San Francisco/Richmond, San Francisco County
San Francisco area, San Francisco Bay Area region
Richmond Branch Library
351 Ninth Avenue
San Francisco, CA 94118
Public library from 1914-present
currently a public library
grant amount: $49,400
architectural style: Classical Revival (Type C)
architect: Bliss and Faville
In accordance with the 1901 letter from Andrew Carnegie to Mayor James Phelan, promising $750,000 for a main library and branches, the Carnegie funds were allocated more or less one half for a main library and the remainder for branches. The city paid the difference between the main library's Carnegie share and its $1,152,000 total cost. The branch share was divided among seven libraries. No lots were donated and land costs ranged from a high in densely populated Mission property to a city owned lot in less developed Richmond; in at least one case the neighbors contributed to land costs.
Most of the branches have been enlarged very slightly, all have been retrofitted due to higher standards and varying degrees of earthquake damage, and all are included in San Francisco's "List of Architecturally Significant Buildings." And all of the branches still serve as libraries.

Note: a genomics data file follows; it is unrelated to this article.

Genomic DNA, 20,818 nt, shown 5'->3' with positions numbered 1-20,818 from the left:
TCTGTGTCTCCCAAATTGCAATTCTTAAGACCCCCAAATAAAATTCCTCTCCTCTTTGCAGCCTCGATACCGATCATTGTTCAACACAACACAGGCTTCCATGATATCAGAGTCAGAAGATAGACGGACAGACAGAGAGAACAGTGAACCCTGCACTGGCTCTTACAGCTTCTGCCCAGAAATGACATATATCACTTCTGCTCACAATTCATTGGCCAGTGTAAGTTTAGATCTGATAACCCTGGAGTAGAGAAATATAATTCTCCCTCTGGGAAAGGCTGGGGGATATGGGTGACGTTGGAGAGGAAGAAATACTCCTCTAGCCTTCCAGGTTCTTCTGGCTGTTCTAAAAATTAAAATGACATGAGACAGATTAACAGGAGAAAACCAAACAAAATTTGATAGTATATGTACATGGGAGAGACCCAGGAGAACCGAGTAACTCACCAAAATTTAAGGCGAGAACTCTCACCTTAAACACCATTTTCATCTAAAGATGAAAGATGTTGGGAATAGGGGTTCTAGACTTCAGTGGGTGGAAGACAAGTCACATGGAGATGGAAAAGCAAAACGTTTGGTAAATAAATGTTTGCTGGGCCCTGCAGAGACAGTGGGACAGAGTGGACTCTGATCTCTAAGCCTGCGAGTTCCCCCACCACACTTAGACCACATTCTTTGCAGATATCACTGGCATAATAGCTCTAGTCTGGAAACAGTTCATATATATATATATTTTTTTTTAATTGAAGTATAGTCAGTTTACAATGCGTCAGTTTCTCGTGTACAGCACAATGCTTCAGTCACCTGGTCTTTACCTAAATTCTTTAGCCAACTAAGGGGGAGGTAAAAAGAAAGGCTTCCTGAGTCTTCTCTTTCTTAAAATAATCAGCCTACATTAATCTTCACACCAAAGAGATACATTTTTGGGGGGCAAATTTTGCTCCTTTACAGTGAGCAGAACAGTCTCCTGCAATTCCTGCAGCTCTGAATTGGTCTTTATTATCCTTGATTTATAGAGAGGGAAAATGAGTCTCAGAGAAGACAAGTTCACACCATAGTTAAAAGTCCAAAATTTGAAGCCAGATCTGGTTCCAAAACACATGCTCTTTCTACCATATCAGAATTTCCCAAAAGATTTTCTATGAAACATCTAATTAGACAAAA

Richmond, then San Francisco's fastest growing section, was designated for the first Carnegie branch when funds became available in 1912. A large city-owned lot on the west side of Ninth Avenue between Geary Blvd. and Clement Street was made available. Architects Bliss and Faville designed the Classical Revival building of sandstone and reinforced concrete, constructed at a cost of $49,410. On a raised mound in the center of the lot, it is set apart by the grassy slope, and ornamental trees from neighboring closely built structures. In the rear the basement is at grade level, and houses a children's room. Outside there is a playground.